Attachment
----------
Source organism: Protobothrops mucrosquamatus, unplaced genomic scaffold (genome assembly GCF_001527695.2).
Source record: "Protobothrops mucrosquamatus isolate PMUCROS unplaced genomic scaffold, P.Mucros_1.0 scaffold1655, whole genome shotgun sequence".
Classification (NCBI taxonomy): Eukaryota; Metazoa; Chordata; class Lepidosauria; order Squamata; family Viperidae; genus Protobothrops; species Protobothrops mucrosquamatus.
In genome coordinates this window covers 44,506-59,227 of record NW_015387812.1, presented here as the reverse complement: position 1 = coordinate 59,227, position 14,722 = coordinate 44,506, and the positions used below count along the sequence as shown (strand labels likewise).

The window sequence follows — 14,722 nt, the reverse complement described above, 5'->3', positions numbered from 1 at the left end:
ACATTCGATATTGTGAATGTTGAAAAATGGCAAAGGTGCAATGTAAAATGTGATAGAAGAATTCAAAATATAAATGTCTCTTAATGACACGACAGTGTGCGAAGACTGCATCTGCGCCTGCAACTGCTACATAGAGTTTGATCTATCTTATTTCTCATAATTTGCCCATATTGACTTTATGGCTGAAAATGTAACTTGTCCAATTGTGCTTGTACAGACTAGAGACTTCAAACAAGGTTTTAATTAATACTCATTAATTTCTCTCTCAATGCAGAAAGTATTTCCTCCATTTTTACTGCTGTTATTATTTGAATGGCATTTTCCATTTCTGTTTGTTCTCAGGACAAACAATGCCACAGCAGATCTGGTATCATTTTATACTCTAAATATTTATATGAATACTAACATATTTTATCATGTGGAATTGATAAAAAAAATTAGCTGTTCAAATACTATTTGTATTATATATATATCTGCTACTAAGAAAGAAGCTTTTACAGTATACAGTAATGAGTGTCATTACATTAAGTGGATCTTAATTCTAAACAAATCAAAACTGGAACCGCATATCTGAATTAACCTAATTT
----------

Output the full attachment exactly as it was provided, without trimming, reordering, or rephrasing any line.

Source organism: Protobothrops mucrosquamatus, unplaced genomic scaffold (genome assembly GCF_001527695.2).
Source record: "Protobothrops mucrosquamatus isolate PMUCROS unplaced genomic scaffold, P.Mucros_1.0 scaffold1655, whole genome shotgun sequence".
Classification (NCBI taxonomy): Eukaryota; Metazoa; Chordata; class Lepidosauria; order Squamata; family Viperidae; genus Protobothrops; species Protobothrops mucrosquamatus.
In genome coordinates this window covers 44,506-59,227 of record NW_015387812.1, presented here as the reverse complement: position 1 = coordinate 59,227, position 14,722 = coordinate 44,506, and the positions used below count along the sequence as shown (strand labels likewise).

The window sequence follows — 14,722 nt, the reverse complement described above, 5'->3', positions numbered from 1 at the left end:
ACATTCGATATTGTGAATGTTGAAAAATGGCAAAGGTGCAATGTAAAATGTGATAGAAGAATTCAAAATATAAATGTCTCTTAATGACACGACAGTGTGCGAAGACTGCATCTGCGCCTGCAACTGCTACATAGAGTTTGATCTATCTTATTTCTCATAATTTGCCCATATTGACTTTATGGCTGAAAATGTAACTTGTCCAATTGTGCTTGTACAGACTAGAGACTTCAAACAAGGTTTTAATTAATACTCATTAATTTCTCTCTCAATGCAGAAAGTATTTCCTCCATTTTTACTGCTGTTATTATTTGAATGGCATTTTCCATTTCTGTTTGTTCTCAGGACAAACAATGCCACAGCAGATCTGGTATCATTTTATACTCTAAATATTTATATGAATACTAACATATTTTATCATGTGGAATTGATAAAAAAAATTAGCTGTTCAAATACTATTTGTATTATATATATATCTGCTACTAAGAAAGAAGCTTTTACAGTATACAGTAATGAGTGTCATTACATTAAGTGGATCTTAATTCTAAACAAATCAAAACTGGAACCGCATATCTGAATTAACCTAATTT